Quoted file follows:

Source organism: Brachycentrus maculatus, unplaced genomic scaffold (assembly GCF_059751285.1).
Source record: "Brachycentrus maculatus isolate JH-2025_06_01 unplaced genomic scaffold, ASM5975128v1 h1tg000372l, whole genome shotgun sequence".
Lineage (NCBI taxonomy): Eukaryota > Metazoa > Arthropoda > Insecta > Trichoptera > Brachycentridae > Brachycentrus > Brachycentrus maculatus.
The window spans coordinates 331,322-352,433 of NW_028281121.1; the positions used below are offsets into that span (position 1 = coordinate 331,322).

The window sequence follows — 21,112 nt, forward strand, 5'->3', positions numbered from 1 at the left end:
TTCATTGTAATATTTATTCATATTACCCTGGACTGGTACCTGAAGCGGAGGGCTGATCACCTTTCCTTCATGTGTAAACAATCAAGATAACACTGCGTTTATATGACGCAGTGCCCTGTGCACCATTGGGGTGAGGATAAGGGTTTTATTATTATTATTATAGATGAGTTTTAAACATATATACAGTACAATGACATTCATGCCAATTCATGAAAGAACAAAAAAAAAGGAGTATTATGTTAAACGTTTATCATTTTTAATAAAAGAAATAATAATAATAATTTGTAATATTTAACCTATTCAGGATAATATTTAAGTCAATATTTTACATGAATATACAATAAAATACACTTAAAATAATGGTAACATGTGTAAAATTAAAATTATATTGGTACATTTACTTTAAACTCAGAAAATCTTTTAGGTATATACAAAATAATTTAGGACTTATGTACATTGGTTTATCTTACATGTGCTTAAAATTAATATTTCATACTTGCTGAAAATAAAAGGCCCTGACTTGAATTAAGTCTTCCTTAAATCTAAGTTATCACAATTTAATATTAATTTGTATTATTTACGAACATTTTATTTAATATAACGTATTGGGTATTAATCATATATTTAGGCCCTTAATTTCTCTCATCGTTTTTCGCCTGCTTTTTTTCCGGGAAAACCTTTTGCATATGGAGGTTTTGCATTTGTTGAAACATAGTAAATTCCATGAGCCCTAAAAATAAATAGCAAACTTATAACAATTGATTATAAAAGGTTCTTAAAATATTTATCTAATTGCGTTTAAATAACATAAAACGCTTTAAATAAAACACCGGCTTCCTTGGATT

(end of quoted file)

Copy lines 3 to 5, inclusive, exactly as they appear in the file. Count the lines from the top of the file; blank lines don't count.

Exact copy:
Lineage (NCBI taxonomy): Eukaryota > Metazoa > Arthropoda > Insecta > Trichoptera > Brachycentridae > Brachycentrus > Brachycentrus maculatus.
The window spans coordinates 331,322-352,433 of NW_028281121.1; the positions used below are offsets into that span (position 1 = coordinate 331,322).

The window sequence follows — 21,112 nt, forward strand, 5'->3', positions numbered from 1 at the left end: